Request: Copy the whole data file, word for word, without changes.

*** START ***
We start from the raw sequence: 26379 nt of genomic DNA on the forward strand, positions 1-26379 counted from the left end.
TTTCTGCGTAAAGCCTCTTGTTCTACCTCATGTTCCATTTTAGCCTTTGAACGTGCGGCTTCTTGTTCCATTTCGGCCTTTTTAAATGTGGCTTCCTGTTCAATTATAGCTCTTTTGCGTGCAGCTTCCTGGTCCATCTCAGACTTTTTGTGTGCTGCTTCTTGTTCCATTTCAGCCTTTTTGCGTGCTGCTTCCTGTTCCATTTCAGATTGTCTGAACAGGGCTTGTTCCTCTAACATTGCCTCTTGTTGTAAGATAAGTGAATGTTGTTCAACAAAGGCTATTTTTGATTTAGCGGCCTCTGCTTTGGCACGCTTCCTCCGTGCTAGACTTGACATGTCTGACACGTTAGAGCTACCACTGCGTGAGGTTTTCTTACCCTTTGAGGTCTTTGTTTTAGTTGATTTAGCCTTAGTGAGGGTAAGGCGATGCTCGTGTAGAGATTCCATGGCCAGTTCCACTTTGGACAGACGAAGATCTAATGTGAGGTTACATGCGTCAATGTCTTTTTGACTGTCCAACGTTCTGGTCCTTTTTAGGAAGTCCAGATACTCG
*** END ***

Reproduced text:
We start from the raw sequence: 26379 nt of genomic DNA on the forward strand, positions 1-26379 counted from the left end.
TTTCTGCGTAAAGCCTCTTGTTCTACCTCATGTTCCATTTTAGCCTTTGAACGTGCGGCTTCTTGTTCCATTTCGGCCTTTTTAAATGTGGCTTCCTGTTCAATTATAGCTCTTTTGCGTGCAGCTTCCTGGTCCATCTCAGACTTTTTGTGTGCTGCTTCTTGTTCCATTTCAGCCTTTTTGCGTGCTGCTTCCTGTTCCATTTCAGATTGTCTGAACAGGGCTTGTTCCTCTAACATTGCCTCTTGTTGTAAGATAAGTGAATGTTGTTCAACAAAGGCTATTTTTGATTTAGCGGCCTCTGCTTTGGCACGCTTCCTCCGTGCTAGACTTGACATGTCTGACACGTTAGAGCTACCACTGCGTGAGGTTTTCTTACCCTTTGAGGTCTTTGTTTTAGTTGATTTAGCCTTAGTGAGGGTAAGGCGATGCTCGTGTAGAGATTCCATGGCCAGTTCCACTTTGGACAGACGAAGATCTAATGTGAGGTTACATGCGTCAATGTCTTTTTGACTGTCCAACGTTCTGGTCCTTTTTAGGAAGTCCAGATACTCG